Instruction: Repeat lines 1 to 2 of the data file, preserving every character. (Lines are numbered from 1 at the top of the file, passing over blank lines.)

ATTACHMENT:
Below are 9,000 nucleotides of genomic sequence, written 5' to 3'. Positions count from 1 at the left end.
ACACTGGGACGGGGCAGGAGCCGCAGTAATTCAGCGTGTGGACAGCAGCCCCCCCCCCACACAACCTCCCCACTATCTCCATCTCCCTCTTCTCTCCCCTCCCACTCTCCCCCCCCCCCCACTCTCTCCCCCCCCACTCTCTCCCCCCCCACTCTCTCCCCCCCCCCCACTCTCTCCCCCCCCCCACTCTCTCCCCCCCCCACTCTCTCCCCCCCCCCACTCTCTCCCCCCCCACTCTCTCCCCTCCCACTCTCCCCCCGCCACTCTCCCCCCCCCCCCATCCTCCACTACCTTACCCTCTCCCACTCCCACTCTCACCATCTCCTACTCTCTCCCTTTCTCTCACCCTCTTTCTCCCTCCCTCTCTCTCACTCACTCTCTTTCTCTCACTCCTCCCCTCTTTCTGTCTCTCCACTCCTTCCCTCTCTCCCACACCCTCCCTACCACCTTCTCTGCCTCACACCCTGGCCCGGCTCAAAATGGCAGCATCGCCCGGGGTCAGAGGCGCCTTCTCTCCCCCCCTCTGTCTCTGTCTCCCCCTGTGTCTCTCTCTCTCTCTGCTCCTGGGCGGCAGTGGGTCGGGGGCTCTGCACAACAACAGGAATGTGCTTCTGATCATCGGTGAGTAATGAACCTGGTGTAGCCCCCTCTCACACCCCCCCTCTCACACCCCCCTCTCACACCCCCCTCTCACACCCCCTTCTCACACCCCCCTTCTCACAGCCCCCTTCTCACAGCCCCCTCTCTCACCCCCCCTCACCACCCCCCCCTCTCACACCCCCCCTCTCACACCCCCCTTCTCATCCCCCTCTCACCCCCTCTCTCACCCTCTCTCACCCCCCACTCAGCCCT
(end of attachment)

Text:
Below are 9,000 nucleotides of genomic sequence, written 5' to 3'. Positions count from 1 at the left end.
ACACTGGGACGGGGCAGGAGCCGCAGTAATTCAGCGTGTGGACAGCAGCCCCCCCCCCACACAACCTCCCCACTATCTCCATCTCCCTCTTCTCTCCCCTCCCACTCTCCCCCCCCCCCCACTCTCTCCCCCCCCACTCTCTCCCCCCCCACTCTCTCCCCCCCCCCCACTCTCTCCCCCCCCCCACTCTCTCCCCCCCCCACTCTCTCCCCCCCCCCACTCTCTCCCCCCCCACTCTCTCCCCTCCCACTCTCCCCCCGCCACTCTCCCCCCCCCCCCATCCTCCACTACCTTACCCTCTCCCACTCCCACTCTCACCATCTCCTACTCTCTCCCTTTCTCTCACCCTCTTTCTCCCTCCCTCTCTCTCACTCACTCTCTTTCTCTCACTCCTCCCCTCTTTCTGTCTCTCCACTCCTTCCCTCTCTCCCACACCCTCCCTACCACCTTCTCTGCCTCACACCCTGGCCCGGCTCAAAATGGCAGCATCGCCCGGGGTCAGAGGCGCCTTCTCTCCCCCCCTCTGTCTCTGTCTCCCCCTGTGTCTCTCTCTCTCTCTGCTCCTGGGCGGCAGTGGGTCGGGGGCTCTGCACAACAACAGGAATGTGCTTCTGATCATCGGTGAGTAATGAACCTGGTGTAGCCCCCTCTCACACCCCCCCTCTCACACCCCCCTCTCACACCCCCCTCTCACACCCCCTTCTCACACCCCCCTTCTCACAGCCCCCTTCTCACAGCCCCCTCTCTCACCCCCCCTCACCACCCCCCCCTCTCACACCCCCCCTCTCACACCCCCCTTCTCATCCCCCTCTCACCCCCTCTCTCACCCTCTCTCACCCCCCACTCAGCCCT